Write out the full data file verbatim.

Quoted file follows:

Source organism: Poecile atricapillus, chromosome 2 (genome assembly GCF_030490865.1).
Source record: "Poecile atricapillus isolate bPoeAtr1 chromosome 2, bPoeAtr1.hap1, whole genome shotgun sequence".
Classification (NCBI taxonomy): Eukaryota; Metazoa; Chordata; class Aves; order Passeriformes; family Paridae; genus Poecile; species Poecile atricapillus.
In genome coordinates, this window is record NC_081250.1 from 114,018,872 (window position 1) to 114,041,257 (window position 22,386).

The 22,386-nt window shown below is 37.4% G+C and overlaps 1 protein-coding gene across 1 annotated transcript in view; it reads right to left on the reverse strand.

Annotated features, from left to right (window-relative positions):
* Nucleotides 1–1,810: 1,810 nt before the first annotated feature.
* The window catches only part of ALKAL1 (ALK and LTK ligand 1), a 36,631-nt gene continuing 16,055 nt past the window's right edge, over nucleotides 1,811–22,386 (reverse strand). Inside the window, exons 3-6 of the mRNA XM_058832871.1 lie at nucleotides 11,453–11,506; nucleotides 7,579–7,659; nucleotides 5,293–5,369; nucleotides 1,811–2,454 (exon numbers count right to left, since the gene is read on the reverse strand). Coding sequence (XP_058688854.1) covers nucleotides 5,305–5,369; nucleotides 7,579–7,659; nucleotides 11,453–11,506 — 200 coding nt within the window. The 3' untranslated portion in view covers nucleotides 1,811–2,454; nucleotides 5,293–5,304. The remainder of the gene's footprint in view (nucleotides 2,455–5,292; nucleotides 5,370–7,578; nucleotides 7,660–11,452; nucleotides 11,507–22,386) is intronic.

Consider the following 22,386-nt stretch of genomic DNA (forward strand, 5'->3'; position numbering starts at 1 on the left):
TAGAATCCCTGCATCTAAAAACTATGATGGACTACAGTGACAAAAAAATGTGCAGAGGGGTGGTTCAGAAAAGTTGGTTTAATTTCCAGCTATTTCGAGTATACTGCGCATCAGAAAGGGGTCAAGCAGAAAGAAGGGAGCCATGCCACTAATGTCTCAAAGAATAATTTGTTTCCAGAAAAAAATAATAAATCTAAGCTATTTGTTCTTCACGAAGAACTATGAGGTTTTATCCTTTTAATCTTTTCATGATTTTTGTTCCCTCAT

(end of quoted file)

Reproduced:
Source organism: Poecile atricapillus, chromosome 2 (genome assembly GCF_030490865.1).
Source record: "Poecile atricapillus isolate bPoeAtr1 chromosome 2, bPoeAtr1.hap1, whole genome shotgun sequence".
Classification (NCBI taxonomy): Eukaryota; Metazoa; Chordata; class Aves; order Passeriformes; family Paridae; genus Poecile; species Poecile atricapillus.
In genome coordinates, this window is record NC_081250.1 from 114,018,872 (window position 1) to 114,041,257 (window position 22,386).

The 22,386-nt window shown below is 37.4% G+C and overlaps 1 protein-coding gene across 1 annotated transcript in view; it reads right to left on the reverse strand.

Annotated features, from left to right (window-relative positions):
* Nucleotides 1–1,810: 1,810 nt before the first annotated feature.
* The window catches only part of ALKAL1 (ALK and LTK ligand 1), a 36,631-nt gene continuing 16,055 nt past the window's right edge, over nucleotides 1,811–22,386 (reverse strand). Inside the window, exons 3-6 of the mRNA XM_058832871.1 lie at nucleotides 11,453–11,506; nucleotides 7,579–7,659; nucleotides 5,293–5,369; nucleotides 1,811–2,454 (exon numbers count right to left, since the gene is read on the reverse strand). Coding sequence (XP_058688854.1) covers nucleotides 5,305–5,369; nucleotides 7,579–7,659; nucleotides 11,453–11,506 — 200 coding nt within the window. The 3' untranslated portion in view covers nucleotides 1,811–2,454; nucleotides 5,293–5,304. The remainder of the gene's footprint in view (nucleotides 2,455–5,292; nucleotides 5,370–7,578; nucleotides 7,660–11,452; nucleotides 11,507–22,386) is intronic.

Consider the following 22,386-nt stretch of genomic DNA (forward strand, 5'->3'; position numbering starts at 1 on the left):
TAGAATCCCTGCATCTAAAAACTATGATGGACTACAGTGACAAAAAAATGTGCAGAGGGGTGGTTCAGAAAAGTTGGTTTAATTTCCAGCTATTTCGAGTATACTGCGCATCAGAAAGGGGTCAAGCAGAAAGAAGGGAGCCATGCCACTAATGTCTCAAAGAATAATTTGTTTCCAGAAAAAAATAATAAATCTAAGCTATTTGTTCTTCACGAAGAACTATGAGGTTTTATCCTTTTAATCTTTTCATGATTTTTGTTCCCTCAT